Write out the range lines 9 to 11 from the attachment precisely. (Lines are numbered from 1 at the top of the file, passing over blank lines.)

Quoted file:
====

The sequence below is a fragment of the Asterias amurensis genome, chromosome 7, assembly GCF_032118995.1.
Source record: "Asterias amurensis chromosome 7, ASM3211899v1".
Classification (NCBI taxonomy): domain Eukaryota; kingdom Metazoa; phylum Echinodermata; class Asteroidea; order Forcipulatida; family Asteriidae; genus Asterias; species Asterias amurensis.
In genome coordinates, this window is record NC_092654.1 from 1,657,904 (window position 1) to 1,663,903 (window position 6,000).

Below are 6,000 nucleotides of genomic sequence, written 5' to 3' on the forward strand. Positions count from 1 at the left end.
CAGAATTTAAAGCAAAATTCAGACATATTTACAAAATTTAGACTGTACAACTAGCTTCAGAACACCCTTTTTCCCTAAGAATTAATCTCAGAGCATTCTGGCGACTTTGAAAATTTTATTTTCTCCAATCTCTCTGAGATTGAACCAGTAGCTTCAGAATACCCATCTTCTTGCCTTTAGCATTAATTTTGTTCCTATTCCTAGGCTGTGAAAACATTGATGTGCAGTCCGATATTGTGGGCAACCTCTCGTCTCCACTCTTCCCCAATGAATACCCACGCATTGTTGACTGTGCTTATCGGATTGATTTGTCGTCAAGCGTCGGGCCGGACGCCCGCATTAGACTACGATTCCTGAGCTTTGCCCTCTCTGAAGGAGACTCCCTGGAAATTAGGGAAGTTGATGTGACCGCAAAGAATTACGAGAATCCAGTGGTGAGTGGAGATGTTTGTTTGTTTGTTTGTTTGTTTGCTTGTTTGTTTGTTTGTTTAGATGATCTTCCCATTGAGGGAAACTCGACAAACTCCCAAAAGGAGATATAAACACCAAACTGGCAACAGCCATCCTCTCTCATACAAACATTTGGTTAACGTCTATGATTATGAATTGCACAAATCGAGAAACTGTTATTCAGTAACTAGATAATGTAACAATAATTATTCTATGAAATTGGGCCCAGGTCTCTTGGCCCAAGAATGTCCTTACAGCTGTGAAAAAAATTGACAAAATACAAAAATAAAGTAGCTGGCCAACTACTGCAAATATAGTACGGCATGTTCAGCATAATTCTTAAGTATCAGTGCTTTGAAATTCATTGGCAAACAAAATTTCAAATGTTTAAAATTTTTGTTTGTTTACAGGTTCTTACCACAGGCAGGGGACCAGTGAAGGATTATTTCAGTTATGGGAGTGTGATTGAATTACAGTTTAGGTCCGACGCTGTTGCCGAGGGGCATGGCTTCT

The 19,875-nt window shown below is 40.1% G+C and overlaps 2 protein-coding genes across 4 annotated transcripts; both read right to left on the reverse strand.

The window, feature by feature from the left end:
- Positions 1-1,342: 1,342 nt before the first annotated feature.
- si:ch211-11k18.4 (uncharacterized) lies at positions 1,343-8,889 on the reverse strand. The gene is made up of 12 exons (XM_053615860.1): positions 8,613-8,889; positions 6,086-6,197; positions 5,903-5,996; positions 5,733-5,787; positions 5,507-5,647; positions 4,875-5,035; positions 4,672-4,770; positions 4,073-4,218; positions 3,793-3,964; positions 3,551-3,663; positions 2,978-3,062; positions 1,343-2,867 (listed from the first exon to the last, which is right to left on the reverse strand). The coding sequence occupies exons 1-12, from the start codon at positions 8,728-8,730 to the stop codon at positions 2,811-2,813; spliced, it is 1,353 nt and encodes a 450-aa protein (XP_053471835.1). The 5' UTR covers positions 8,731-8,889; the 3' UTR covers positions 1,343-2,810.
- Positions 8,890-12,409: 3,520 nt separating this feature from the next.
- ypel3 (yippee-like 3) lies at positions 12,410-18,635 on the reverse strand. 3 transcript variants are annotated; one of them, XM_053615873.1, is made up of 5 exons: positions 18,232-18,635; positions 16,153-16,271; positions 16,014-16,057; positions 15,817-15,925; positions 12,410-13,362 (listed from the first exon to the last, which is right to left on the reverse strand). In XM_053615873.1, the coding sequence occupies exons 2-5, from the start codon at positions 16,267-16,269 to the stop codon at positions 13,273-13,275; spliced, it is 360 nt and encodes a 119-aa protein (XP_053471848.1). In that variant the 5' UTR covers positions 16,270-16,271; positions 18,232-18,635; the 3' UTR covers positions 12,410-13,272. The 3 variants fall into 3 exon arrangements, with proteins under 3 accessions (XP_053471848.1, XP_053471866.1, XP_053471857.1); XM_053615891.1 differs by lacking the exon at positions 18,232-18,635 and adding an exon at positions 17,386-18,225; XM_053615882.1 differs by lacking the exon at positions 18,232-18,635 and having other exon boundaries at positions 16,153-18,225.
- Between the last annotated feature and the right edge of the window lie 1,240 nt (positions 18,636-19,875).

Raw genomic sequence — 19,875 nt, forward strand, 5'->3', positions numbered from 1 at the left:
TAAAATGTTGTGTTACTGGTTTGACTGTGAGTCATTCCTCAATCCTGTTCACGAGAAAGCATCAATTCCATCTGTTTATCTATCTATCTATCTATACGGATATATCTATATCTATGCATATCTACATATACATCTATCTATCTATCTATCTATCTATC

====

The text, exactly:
- Positions 1-1,342: 1,342 nt before the first annotated feature.
- si:ch211-11k18.4 (uncharacterized) lies at positions 1,343-8,889 on the reverse strand. The gene is made up of 12 exons (XM_053615860.1): positions 8,613-8,889; positions 6,086-6,197; positions 5,903-5,996; positions 5,733-5,787; positions 5,507-5,647; positions 4,875-5,035; positions 4,672-4,770; positions 4,073-4,218; positions 3,793-3,964; positions 3,551-3,663; positions 2,978-3,062; positions 1,343-2,867 (listed from the first exon to the last, which is right to left on the reverse strand). The coding sequence occupies exons 1-12, from the start codon at positions 8,728-8,730 to the stop codon at positions 2,811-2,813; spliced, it is 1,353 nt and encodes a 450-aa protein (XP_053471835.1). The 5' UTR covers positions 8,731-8,889; the 3' UTR covers positions 1,343-2,810.
- Positions 8,890-12,409: 3,520 nt separating this feature from the next.